Initial Budget Package Passed on June 14, 2021. The Legislature passed an initial budget package on June 14, 2021. This package made two major modifications to the structure of the May Revision, which gave the Legislature additional resources to allocate. First, it used LAO revenue estimates from April 2021, modified for recent cash collections, rather than the administration’s estimates. Second, it used some funding from the ARP (both fiscal relief funds and funding for HCBS) to offset General Fund costs. The Legislature’s budget package also made different choices that meant that state revenues did not exceed the SAL. These choices included: (1) scoring the Golden State Stimulus II payments as revenue reductions, rather than spending; (2) reallocating some capital outlay from federal funds to General Fund spending; and (3) proposing changes to the how realignment revenues are treated under the SAL.

Major Budget Choices in the Legislature’s Package. With the additional resources described above, the legislative package made a number of programmatic augmentations above those included in the May Revision. For example, the package provided additional funding for: (1) drought, wildfire, and other climate‑related purposes; (2) homelessness services at the local level over multiple fiscal years; (3) phasing‑in the implementation of the developmental services rate study, (4) public health infrastructure, (5) lowering the age eligibility for the Medi‑Cal expansion; and (6) substantially larger augmentations for student financial aid programs. The Legislature’s budget package also took some additional actions related to reserves and borrowing, including making an additional deposit into the state’s Safety Net Reserve, paying off all the remaining outstanding school and community‑college deferrals, and setting aside funds to prepay bond debt service.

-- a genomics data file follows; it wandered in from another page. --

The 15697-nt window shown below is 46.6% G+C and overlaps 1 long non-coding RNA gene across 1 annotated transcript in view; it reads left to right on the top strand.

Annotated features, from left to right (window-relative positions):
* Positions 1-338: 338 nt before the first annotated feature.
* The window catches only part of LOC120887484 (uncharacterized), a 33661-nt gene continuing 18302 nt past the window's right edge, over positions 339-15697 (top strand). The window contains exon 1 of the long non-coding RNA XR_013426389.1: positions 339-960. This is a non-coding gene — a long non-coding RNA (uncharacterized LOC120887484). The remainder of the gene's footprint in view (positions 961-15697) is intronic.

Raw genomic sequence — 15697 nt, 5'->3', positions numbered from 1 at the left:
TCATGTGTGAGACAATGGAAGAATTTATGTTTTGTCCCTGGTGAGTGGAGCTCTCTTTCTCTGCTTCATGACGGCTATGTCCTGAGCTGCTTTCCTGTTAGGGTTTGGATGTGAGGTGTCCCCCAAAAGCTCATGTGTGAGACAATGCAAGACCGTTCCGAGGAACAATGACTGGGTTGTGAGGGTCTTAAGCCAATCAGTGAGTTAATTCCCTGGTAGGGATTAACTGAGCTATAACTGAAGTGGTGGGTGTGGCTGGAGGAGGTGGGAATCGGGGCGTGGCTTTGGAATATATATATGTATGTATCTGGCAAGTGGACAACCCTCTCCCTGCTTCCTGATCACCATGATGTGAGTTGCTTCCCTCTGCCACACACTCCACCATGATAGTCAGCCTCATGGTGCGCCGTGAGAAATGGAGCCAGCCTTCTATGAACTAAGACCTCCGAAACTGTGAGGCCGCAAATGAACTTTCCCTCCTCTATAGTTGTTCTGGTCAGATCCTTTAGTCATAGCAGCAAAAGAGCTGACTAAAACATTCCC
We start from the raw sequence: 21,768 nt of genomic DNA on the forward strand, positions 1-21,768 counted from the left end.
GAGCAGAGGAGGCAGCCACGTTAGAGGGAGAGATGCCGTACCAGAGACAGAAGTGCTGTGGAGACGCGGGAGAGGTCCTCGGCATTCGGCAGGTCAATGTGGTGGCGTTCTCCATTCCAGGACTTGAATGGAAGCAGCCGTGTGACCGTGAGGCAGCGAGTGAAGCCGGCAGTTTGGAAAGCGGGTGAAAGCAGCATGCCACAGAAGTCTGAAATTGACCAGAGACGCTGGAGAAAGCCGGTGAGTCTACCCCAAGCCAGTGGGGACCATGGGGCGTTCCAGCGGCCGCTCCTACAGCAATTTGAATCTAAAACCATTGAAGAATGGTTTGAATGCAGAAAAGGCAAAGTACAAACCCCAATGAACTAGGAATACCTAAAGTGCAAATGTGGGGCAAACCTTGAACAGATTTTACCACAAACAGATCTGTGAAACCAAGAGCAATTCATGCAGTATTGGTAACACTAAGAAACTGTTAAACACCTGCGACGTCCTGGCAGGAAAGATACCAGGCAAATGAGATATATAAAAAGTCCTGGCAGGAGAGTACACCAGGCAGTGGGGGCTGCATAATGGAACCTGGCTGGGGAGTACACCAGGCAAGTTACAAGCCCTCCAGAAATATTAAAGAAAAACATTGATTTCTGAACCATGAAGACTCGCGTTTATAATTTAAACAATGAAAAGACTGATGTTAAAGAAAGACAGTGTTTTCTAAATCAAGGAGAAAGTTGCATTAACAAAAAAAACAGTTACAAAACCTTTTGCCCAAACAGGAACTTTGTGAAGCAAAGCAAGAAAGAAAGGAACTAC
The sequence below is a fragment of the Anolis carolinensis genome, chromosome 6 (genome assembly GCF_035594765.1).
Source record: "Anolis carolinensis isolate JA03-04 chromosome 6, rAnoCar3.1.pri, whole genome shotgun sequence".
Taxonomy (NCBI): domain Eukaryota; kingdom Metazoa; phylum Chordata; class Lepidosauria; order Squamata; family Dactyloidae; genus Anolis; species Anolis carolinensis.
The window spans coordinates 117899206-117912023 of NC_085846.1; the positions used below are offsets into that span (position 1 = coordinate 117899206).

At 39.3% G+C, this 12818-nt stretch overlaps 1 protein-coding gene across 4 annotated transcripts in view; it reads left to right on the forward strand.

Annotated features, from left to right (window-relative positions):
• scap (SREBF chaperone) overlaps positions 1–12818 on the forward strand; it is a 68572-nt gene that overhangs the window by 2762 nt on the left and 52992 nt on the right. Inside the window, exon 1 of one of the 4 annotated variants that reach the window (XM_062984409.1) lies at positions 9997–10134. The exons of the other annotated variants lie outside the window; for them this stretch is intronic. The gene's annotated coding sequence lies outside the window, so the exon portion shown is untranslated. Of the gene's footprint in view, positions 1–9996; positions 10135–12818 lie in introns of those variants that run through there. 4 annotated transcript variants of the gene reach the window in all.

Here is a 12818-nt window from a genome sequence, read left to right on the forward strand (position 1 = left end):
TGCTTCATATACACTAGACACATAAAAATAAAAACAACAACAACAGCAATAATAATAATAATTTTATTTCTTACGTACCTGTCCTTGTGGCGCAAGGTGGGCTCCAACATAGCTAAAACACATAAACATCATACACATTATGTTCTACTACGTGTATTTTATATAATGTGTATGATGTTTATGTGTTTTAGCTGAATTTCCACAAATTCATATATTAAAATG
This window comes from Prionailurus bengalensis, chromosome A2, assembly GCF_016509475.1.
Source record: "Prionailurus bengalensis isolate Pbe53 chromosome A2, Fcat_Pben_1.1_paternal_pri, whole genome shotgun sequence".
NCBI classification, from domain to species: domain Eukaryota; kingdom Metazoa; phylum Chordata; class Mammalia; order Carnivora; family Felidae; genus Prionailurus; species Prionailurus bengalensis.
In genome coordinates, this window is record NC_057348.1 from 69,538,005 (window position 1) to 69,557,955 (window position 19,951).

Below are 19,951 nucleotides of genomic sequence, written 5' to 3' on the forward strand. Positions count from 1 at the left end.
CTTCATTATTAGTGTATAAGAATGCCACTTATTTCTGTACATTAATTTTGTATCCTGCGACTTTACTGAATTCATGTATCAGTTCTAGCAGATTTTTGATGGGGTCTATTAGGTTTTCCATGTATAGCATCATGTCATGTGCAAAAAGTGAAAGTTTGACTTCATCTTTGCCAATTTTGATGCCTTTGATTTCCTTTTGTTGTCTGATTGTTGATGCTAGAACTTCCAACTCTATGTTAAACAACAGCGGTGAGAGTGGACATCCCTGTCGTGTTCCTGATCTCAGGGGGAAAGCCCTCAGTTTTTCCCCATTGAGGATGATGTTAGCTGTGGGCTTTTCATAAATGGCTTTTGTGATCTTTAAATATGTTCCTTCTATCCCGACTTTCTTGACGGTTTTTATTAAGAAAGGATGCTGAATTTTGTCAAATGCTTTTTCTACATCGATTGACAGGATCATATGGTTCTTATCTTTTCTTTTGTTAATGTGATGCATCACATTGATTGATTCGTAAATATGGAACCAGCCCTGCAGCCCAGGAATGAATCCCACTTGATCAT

Final Budget Package

Legislature Passed a Final Budget Package on June 28, 2021. The final budget package largely reflected the Legislature’s approach on SAL‑related choices (see box under the General Fund Condition Summary for more information on the SAL in the final 2021‑22 budget package) and choices to use funding from the ARP to offset General Fund costs. The subsequent section describes the major features of the final budget package and Figure 11 lists the budget and budget‑related legislation passed as of July 15, 2021.

Figure 11